The Summer of Shark Politics on Cape Cod
Cape Cod life, which so often in the past, and often on the covers of this magazine, was a scene of seasonal escape, has now been reduced to an elemental battle, swimmer versus shark—with the occasional gray seal caught between, as bait for the sharks and bane for the swimmers. The outlines of this struggle are, by now, familiar to readers and to television viewers. Over the past few years, sightings of great white sharks, which are often tagged with fiendishly hardy electronic equipment, have increased along the Atlantic coast of the Cape and particularly along the “outer” edge of the peninsula, near to the Provincetown tip, where the more famous summer places are. A few tentative, toothy encounters between man and man-eater over the past decade became, last summer, newly bloody. One attack saw a New Yorker mauled at Longnook Beach, in Truro. That was followed by a tragic and fatal incident, when a swimmer on a boogie board was killed by a shark at Newcomb Hollow Beach, in Wellfleet. Overnight, beautiful Longnook became, in many minds, Blood Beach; cheerful Newcomb, Death Beach.
This summer has yet to see an attack, but it has induced the permanent jumps among the bathers. A new app called Sharktivity regularly tracks sightings along specific beaches; the signs between parking lots and beaches announce not merely that sharks might be found in these waters but, more pointedly, that sharks feed on seals here and might feed on you; and a full range of shark-repellent gear and folk practices are suddenly in play. Incurable diseases provoke more cures than curable ones: when the black plague reigned, leaves and ritual burnings proliferated to protect you, even if none could. And so, on the beaches in Wellfleet and Truro, bathers can now be seen wearing elaborate striped socks on their feet and shins, adhering to the dubious belief that, since seals are not striped, a striped bather will not easily be confused with a seal. (They look oddly like nineteenth-century baseball players, the fathers of the Red Sox.) Other swimmers assure each other that a narrow band of waves between the sand and deeper surf is safe from sharks, who are said to fear being beached more than they seek a good snack. Talk of ultrasonic beepers that would ward off sharks mid-assault is everywhere.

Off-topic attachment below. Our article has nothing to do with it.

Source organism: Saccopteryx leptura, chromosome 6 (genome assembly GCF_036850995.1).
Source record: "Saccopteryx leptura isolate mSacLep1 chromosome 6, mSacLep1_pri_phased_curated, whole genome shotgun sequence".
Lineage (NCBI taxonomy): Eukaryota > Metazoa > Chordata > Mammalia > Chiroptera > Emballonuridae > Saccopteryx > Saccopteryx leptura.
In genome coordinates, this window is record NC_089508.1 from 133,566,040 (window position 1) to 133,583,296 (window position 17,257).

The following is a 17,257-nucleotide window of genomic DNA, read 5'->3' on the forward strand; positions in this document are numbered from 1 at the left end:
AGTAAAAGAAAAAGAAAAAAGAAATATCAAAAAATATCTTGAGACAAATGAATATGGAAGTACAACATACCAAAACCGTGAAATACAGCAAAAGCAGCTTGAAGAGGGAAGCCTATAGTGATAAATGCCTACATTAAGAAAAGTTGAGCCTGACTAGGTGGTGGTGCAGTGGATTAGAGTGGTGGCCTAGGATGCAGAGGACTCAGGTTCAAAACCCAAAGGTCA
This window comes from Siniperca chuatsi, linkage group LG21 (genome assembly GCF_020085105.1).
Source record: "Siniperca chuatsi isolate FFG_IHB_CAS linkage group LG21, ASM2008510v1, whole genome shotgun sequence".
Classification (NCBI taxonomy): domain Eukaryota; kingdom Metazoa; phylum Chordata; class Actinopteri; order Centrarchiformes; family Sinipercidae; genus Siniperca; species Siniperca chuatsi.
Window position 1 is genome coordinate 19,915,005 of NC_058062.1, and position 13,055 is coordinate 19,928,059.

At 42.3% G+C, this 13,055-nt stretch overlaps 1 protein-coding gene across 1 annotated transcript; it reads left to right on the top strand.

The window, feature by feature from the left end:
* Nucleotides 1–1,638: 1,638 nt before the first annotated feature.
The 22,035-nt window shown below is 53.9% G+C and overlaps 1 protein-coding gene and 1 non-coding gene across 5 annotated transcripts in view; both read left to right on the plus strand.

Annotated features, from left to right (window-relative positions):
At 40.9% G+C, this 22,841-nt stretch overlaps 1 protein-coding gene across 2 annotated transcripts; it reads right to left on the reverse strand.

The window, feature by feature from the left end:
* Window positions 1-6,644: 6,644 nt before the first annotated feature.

None of these seem to do much good, and the warnings themselves seem futile, or more reassuring than actually helpful. The sightings, specific to this beach or that—a shark seen at Ballston Beach! another at Head of the Meadow!—feel intrinsically pointless. The truth is that the great whites cruise up and down the coast for their food, racing in as shallowly as the mood takes them, and that the named beaches where they are or are not to be avoided are a purely human contrivance, designed to give local specificity to what is, from hungry nature’s point of view, merely a long and undifferentiated lunch counter. As with climate change, we are in the midst of the new normal: summers past, where children surged on their boards in the surf for hours at a time, and their parents looked up occasionally from their books beneath their umbrellas, are likely gone for good.
Needless to say, politics have descended from the crisis, not least because the economy, for the Cape locals, depends on three months of furious, waterlogged tourism. On the right-wing side, the presence of the sharks is seen as a classic example of the folly of liberal do-gooding and the boomerang absurdities of “reform.” The sharks on the Cape are here because the gray seals they dine on are here, and the gray seals are here because of the well-intended Marine Mammal Protection Act of the early seventies, which made it illegal to kill a seal. Every year, more and more seals could be seen unmolested in the Atlantic, until, as one local put it exasperatedly, “they became ocean rats.” This led the great whites in, as predictably as relentlessly.